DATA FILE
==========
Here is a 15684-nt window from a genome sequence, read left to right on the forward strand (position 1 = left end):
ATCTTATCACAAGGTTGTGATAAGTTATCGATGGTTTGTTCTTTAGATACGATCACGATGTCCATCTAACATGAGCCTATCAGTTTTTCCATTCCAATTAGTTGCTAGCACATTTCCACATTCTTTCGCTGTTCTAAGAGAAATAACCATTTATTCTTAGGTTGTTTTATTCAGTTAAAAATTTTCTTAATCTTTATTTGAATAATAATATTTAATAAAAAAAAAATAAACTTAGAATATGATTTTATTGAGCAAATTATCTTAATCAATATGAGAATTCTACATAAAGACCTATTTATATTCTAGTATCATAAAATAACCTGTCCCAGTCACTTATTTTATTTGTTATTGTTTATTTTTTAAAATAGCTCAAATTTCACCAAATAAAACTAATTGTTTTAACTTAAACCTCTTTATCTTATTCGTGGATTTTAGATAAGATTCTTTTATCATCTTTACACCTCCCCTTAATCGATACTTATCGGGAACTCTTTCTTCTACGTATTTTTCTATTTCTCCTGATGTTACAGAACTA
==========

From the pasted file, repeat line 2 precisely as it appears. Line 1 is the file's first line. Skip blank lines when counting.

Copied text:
ATCTTATCACAAGGTTGTGATAAGTTATCGATGGTTTGTTCTTTAGATACGATCACGATGTCCATCTAACATGAGCCTATCAGTTTTTCCATTCCAATTAGTTGCTAGCACATTTCCACATTCTTTCGCTGTTCTAAGAGAAATAACCATTTATTCTTAGGTTGTTTTATTCAGTTAAAAATTTTCTTAATCTTTATTTGAATAATAATATTTAATAAAAAAAAAATAAACTTAGAATATGATTTTATTGAGCAAATTATCTTAATCAATATGAGAATTCTACATAAAGACCTATTTATATTCTAGTATCATAAAATAACCTGTCCCAGTCACTTATTTTATTTGTTATTGTTTATTTTTTAAAATAGCTCAAATTTCACCAAATAAAACTAATTGTTTTAACTTAAACCTCTTTATCTTATTCGTGGATTTTAGATAAGATTCTTTTATCATCTTTACACCTCCCCTTAATCGATACTTATCGGGAACTCTTTCTTCTACGTATTTTTCTATTTCTCCTGATGTTACAGAACTA